I’m fairly certain I found my way to Sam Phillips through Rolling Stone magazine. As I’ve noted before, I was a devoted disciple on the magazine through my high school years, doing the best I could to glean from it what I needed to know about the vast land of rock ‘n’ roll that my local radio stations weren’t providing. That got me trapped in the magazine’s wearying predilections (Neil Young is an important artist, but not every damn album in a masterpiece), but I occasionally had just enough of an instinct to remember the albums that were offered effusive if glancing praise, almost as if done reluctantly. This usually happened deep in the reviews section, after they’d already dutifully parceled out the breathless raves for those performers who’d gotten their start sometime in the nineteen-sixties. That’s where I read about The Indescribable Wow, Sam Phillips’s first album under that name, after several years recording Christian pop.
I made a point of playing tracks off of The Indescribable Wow when I got the to college radio station, several months after its spring release. But there was nothing that cemented an artist as one of mine like committing to one of their releases when it was in the new music rotation. The second Sam Phillips album, Cruel Inventions, showed up toward the end of my junior year, right as the college was moving towards the summer months when I, as one of a select few who was getting paid to keep the station running, was guaranteed to be on the air a lot. And I played Cruel Inventions plenty, taking great pleasure in its offbeat bending of pop song dynamics and the rich, intoxicating voice of Phillips. I more invested than usual in playing material I didn’t think would cross over, still smarting from the previous summer when I’d make the mistake of heading to my dismal hometown instead of staying to toil at the station. I wanted things I didn’t believe I would’ve heard had I repeated that ill-fated choice. “Tripping Over Gravity,” while hardly challenging as, say, a John Zorn assault on the senses, fit the bill nicely. Extending over five minutes, the rubbery, airy, modernized psychedelia could only find a home on one set of airwaves to which I was privy.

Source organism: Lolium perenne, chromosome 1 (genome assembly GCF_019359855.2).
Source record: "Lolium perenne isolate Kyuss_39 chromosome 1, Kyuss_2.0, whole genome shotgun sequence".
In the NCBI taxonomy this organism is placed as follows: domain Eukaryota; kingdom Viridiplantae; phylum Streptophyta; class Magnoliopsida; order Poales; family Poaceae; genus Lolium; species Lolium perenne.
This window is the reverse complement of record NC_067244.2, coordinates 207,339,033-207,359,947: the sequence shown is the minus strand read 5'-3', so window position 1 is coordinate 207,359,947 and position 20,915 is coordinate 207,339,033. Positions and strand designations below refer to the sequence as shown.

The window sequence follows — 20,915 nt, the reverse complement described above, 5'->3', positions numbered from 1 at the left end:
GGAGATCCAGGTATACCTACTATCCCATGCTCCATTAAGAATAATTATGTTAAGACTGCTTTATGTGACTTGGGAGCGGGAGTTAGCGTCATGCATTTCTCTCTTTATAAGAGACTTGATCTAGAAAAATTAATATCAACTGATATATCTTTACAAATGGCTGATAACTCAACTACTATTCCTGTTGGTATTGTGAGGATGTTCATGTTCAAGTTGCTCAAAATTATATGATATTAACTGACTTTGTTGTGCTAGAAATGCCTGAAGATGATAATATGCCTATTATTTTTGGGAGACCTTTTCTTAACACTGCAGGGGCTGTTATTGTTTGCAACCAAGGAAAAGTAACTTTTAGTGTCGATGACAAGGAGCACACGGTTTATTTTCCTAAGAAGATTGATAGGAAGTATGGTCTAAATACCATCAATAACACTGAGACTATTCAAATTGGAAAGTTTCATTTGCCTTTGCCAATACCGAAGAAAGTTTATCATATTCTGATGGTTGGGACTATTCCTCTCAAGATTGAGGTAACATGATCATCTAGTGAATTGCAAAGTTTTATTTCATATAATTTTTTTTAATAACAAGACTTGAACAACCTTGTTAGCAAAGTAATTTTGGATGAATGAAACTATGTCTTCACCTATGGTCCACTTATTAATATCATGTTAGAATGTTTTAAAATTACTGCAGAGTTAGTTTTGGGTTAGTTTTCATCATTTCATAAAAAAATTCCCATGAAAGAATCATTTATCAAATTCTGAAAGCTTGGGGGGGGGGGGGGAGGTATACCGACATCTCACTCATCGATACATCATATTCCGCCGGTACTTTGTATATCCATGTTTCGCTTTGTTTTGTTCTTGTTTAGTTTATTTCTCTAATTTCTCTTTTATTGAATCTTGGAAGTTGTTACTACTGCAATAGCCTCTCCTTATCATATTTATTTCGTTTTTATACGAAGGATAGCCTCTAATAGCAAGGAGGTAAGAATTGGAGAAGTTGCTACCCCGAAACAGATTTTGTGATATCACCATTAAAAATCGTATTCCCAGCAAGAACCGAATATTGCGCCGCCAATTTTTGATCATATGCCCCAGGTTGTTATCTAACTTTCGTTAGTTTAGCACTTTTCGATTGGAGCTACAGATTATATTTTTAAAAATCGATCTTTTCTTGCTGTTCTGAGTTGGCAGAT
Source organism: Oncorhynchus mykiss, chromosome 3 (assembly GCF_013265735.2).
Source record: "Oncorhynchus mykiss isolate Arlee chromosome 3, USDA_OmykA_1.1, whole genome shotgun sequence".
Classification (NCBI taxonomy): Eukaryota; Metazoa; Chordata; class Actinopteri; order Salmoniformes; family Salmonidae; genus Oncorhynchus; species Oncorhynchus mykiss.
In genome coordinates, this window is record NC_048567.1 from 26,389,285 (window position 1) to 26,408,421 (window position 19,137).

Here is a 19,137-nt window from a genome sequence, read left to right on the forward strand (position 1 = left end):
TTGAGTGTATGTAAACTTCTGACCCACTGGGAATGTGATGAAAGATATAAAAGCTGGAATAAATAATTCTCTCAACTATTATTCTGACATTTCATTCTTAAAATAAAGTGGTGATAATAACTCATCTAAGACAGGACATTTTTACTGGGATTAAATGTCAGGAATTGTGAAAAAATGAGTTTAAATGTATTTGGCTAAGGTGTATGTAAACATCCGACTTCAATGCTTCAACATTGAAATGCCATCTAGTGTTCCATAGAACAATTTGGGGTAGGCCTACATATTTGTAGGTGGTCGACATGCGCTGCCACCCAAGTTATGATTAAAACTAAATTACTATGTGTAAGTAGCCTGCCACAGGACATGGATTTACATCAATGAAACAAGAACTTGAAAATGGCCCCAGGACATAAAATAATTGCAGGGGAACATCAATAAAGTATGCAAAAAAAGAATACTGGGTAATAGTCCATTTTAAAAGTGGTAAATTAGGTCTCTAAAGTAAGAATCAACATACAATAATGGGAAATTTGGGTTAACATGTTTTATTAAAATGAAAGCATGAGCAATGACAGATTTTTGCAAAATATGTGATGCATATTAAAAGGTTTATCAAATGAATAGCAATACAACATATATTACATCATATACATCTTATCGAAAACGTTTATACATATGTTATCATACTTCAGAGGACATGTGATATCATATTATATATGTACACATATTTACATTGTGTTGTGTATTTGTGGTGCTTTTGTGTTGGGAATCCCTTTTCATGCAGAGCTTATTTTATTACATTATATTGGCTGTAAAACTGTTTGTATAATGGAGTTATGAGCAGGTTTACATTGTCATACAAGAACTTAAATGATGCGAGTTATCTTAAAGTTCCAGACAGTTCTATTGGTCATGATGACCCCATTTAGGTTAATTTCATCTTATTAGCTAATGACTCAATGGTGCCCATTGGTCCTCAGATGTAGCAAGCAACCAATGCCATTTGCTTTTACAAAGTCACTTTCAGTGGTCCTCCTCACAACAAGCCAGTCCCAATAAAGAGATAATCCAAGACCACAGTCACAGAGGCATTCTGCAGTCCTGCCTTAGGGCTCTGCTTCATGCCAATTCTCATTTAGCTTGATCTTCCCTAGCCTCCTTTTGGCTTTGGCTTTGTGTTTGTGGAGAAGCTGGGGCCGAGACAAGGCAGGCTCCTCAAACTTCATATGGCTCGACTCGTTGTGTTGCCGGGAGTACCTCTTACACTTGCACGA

Phillips was still one album away from the full-length effort that locked in as my favorite, but there was plenty for me to value on Cruel Inventions, plenty to help remind me how lucky I was to be at a place where I could make a discovery off of new album with every last on-air shift. In that respect, the album was the sound of home.
Listen or download –> Sam Phillips, “Tripping Over Gravity”
(Disclaimer: I believe that this is one of the albums by Phillips that is out of print as a physical object that can be purchased at your favorite local, independently-owned record store in a manner than compensates both the proprietor of said store and the artist. I guess this could be on a compilation somewhere, but that didn’t occur to me until I placed the period on the prior sentence, so I didn’t double-check that. It’s okay if it is, though, because I don’t intend this to serve as a way for people to bypass paying for some of Phillips’s music. Quite the contrary, this should be seen as a sample to entice people to go get one of the full-length releases. Seriously, at least across her first few albums, I can attest that there’s no way to go wrong. Still, I know the rules. I will gladly and promptly remove the track from this humble corner of the interweb if asked to do so by any individual or organization with due authority to make such a request.)